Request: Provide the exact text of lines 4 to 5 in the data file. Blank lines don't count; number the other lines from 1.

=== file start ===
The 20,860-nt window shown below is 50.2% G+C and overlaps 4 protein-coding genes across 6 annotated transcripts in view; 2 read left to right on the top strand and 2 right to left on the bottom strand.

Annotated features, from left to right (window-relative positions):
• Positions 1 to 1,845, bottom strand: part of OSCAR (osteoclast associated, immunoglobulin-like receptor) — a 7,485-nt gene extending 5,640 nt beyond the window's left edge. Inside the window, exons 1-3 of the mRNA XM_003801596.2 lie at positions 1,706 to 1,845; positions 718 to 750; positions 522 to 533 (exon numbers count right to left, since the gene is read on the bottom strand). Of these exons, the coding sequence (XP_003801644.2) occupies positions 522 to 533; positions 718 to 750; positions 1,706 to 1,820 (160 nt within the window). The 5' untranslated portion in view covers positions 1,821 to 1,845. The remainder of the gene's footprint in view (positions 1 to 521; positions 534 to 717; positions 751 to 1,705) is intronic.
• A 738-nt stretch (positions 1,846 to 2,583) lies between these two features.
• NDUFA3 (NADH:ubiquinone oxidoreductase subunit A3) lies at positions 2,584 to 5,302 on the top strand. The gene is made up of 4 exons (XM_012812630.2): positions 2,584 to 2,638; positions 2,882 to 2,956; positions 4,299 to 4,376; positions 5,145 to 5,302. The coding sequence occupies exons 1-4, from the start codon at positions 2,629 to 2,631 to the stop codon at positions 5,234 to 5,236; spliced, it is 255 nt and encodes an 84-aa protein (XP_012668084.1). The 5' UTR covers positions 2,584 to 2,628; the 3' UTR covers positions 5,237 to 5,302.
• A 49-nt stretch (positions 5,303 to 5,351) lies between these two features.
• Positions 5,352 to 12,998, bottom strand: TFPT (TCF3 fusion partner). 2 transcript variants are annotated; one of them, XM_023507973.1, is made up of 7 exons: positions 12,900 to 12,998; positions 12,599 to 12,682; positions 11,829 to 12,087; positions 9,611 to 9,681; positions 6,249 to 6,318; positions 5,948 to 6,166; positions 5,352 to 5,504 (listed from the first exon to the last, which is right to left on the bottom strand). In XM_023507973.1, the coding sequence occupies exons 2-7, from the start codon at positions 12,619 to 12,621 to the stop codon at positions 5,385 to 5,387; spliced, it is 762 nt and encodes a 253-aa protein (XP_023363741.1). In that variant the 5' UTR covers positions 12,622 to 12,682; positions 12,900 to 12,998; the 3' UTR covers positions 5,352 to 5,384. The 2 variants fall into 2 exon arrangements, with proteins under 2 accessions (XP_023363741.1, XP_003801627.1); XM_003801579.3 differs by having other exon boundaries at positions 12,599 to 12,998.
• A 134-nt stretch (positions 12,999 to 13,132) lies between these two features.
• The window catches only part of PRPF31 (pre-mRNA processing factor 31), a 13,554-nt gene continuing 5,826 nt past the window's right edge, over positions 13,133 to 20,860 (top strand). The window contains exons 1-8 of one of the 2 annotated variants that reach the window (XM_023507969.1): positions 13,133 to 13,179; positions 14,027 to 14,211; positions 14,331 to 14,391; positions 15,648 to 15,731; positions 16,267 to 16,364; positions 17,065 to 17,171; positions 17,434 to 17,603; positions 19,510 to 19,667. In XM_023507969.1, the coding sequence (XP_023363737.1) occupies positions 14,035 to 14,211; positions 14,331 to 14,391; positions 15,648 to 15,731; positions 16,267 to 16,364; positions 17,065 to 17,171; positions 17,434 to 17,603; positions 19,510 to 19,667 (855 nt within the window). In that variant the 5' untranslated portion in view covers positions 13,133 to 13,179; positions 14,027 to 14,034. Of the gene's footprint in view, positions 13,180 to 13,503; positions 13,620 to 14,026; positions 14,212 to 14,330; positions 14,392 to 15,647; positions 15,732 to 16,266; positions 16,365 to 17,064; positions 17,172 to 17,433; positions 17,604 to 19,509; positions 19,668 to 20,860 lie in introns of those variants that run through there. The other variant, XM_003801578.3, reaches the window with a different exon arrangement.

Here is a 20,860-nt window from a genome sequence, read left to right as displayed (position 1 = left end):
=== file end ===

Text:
• A 738-nt stretch (positions 1,846 to 2,583) lies between these two features.
• NDUFA3 (NADH:ubiquinone oxidoreductase subunit A3) lies at positions 2,584 to 5,302 on the top strand. The gene is made up of 4 exons (XM_012812630.2): positions 2,584 to 2,638; positions 2,882 to 2,956; positions 4,299 to 4,376; positions 5,145 to 5,302. The coding sequence occupies exons 1-4, from the start codon at positions 2,629 to 2,631 to the stop codon at positions 5,234 to 5,236; spliced, it is 255 nt and encodes an 84-aa protein (XP_012668084.1). The 5' UTR covers positions 2,584 to 2,628; the 3' UTR covers positions 5,237 to 5,302.